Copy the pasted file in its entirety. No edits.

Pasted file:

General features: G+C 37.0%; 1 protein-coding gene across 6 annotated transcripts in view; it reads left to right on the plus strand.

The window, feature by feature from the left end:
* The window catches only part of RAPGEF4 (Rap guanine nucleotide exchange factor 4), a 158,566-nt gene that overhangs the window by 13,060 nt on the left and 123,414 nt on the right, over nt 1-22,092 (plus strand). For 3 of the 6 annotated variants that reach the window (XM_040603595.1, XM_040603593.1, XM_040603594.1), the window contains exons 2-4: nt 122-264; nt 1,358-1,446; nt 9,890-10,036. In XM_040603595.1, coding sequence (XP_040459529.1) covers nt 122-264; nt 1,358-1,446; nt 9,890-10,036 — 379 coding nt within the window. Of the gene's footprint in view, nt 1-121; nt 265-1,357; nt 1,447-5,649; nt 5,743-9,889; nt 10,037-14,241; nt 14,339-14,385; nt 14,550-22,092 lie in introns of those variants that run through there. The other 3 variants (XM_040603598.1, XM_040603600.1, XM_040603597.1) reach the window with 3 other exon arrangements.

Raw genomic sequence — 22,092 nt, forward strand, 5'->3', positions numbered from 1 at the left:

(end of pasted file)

General features: G+C 37.0%; 1 protein-coding gene across 6 annotated transcripts in view; it reads left to right on the plus strand.

The window, feature by feature from the left end:
* The window catches only part of RAPGEF4 (Rap guanine nucleotide exchange factor 4), a 158,566-nt gene that overhangs the window by 13,060 nt on the left and 123,414 nt on the right, over nt 1-22,092 (plus strand). For 3 of the 6 annotated variants that reach the window (XM_040603595.1, XM_040603593.1, XM_040603594.1), the window contains exons 2-4: nt 122-264; nt 1,358-1,446; nt 9,890-10,036. In XM_040603595.1, coding sequence (XP_040459529.1) covers nt 122-264; nt 1,358-1,446; nt 9,890-10,036 — 379 coding nt within the window. Of the gene's footprint in view, nt 1-121; nt 265-1,357; nt 1,447-5,649; nt 5,743-9,889; nt 10,037-14,241; nt 14,339-14,385; nt 14,550-22,092 lie in introns of those variants that run through there. The other 3 variants (XM_040603598.1, XM_040603600.1, XM_040603597.1) reach the window with 3 other exon arrangements.

Raw genomic sequence — 22,092 nt, forward strand, 5'->3', positions numbered from 1 at the left: